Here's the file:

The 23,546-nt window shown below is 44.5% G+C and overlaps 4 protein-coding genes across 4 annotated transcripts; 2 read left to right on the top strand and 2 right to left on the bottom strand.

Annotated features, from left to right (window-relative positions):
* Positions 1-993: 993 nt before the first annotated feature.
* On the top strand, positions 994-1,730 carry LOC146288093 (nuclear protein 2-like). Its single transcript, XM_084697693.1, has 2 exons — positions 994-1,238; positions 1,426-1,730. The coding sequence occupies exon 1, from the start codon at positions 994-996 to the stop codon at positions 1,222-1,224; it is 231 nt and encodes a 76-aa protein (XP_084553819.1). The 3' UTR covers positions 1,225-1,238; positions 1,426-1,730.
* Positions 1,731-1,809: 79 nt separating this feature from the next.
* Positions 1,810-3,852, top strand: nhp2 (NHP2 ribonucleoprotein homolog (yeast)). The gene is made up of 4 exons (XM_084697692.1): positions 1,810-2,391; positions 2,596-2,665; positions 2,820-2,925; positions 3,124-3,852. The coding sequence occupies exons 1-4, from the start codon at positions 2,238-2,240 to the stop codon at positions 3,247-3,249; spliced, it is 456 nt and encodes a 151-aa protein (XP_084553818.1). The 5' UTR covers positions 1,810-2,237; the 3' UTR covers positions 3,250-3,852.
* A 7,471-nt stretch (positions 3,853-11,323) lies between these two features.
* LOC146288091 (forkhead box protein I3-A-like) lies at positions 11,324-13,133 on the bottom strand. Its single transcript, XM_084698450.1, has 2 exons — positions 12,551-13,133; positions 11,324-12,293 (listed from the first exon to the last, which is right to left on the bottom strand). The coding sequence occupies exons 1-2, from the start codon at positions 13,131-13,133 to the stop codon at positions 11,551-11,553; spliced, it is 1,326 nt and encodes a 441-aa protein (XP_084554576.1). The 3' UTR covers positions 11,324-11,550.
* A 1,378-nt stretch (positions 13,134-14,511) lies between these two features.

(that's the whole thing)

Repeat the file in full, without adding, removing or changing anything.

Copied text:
The 23,546-nt window shown below is 44.5% G+C and overlaps 4 protein-coding genes across 4 annotated transcripts; 2 read left to right on the top strand and 2 right to left on the bottom strand.

Annotated features, from left to right (window-relative positions):
* Positions 1-993: 993 nt before the first annotated feature.
* On the top strand, positions 994-1,730 carry LOC146288093 (nuclear protein 2-like). Its single transcript, XM_084697693.1, has 2 exons — positions 994-1,238; positions 1,426-1,730. The coding sequence occupies exon 1, from the start codon at positions 994-996 to the stop codon at positions 1,222-1,224; it is 231 nt and encodes a 76-aa protein (XP_084553819.1). The 3' UTR covers positions 1,225-1,238; positions 1,426-1,730.
* Positions 1,731-1,809: 79 nt separating this feature from the next.
* Positions 1,810-3,852, top strand: nhp2 (NHP2 ribonucleoprotein homolog (yeast)). The gene is made up of 4 exons (XM_084697692.1): positions 1,810-2,391; positions 2,596-2,665; positions 2,820-2,925; positions 3,124-3,852. The coding sequence occupies exons 1-4, from the start codon at positions 2,238-2,240 to the stop codon at positions 3,247-3,249; spliced, it is 456 nt and encodes a 151-aa protein (XP_084553818.1). The 5' UTR covers positions 1,810-2,237; the 3' UTR covers positions 3,250-3,852.
* A 7,471-nt stretch (positions 3,853-11,323) lies between these two features.
* LOC146288091 (forkhead box protein I3-A-like) lies at positions 11,324-13,133 on the bottom strand. Its single transcript, XM_084698450.1, has 2 exons — positions 12,551-13,133; positions 11,324-12,293 (listed from the first exon to the last, which is right to left on the bottom strand). The coding sequence occupies exons 1-2, from the start codon at positions 13,131-13,133 to the stop codon at positions 11,551-11,553; spliced, it is 1,326 nt and encodes a 441-aa protein (XP_084554576.1). The 3' UTR covers positions 11,324-11,550.
* A 1,378-nt stretch (positions 13,134-14,511) lies between these two features.